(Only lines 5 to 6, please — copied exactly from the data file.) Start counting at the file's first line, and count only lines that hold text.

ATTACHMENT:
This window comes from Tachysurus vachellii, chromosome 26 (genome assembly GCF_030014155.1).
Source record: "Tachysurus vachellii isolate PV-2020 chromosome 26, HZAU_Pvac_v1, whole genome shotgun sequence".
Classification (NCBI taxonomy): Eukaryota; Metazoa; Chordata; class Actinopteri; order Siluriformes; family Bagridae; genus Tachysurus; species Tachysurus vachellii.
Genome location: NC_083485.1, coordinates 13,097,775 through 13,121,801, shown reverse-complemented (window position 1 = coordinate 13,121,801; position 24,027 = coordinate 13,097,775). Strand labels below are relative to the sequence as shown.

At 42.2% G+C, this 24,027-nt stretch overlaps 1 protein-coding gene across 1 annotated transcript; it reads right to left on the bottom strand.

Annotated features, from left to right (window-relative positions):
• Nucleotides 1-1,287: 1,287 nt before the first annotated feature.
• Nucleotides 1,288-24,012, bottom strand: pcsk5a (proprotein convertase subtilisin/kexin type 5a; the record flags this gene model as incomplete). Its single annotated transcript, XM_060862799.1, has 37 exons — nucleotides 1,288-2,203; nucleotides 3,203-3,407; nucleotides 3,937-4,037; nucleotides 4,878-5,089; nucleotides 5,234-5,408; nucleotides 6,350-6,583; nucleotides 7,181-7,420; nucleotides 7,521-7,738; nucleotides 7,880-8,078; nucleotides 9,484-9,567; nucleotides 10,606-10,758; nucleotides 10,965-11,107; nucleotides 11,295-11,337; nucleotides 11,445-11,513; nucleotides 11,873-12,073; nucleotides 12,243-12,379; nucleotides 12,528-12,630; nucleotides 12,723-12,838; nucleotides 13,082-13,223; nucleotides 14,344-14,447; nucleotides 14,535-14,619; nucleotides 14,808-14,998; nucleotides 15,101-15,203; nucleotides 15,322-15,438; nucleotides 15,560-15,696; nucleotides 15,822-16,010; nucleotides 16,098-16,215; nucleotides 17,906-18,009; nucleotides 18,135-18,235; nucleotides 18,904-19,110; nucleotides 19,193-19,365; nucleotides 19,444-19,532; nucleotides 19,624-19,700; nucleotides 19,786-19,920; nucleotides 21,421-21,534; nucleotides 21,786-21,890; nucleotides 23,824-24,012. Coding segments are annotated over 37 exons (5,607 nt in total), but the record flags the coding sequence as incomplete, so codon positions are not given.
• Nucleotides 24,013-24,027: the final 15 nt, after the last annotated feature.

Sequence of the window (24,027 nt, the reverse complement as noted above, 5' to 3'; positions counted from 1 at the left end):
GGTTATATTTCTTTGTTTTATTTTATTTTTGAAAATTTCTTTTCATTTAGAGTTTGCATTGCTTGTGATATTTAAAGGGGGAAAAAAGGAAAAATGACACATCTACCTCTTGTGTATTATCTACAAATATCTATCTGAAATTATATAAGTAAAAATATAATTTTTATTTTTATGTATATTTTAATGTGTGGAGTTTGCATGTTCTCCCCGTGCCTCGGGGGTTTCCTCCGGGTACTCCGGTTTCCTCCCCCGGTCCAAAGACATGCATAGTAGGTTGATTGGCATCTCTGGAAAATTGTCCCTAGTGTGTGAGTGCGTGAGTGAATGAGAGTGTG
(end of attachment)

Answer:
At 42.2% G+C, this 24,027-nt stretch overlaps 1 protein-coding gene across 1 annotated transcript; it reads right to left on the bottom strand.

Annotated features, from left to right (window-relative positions):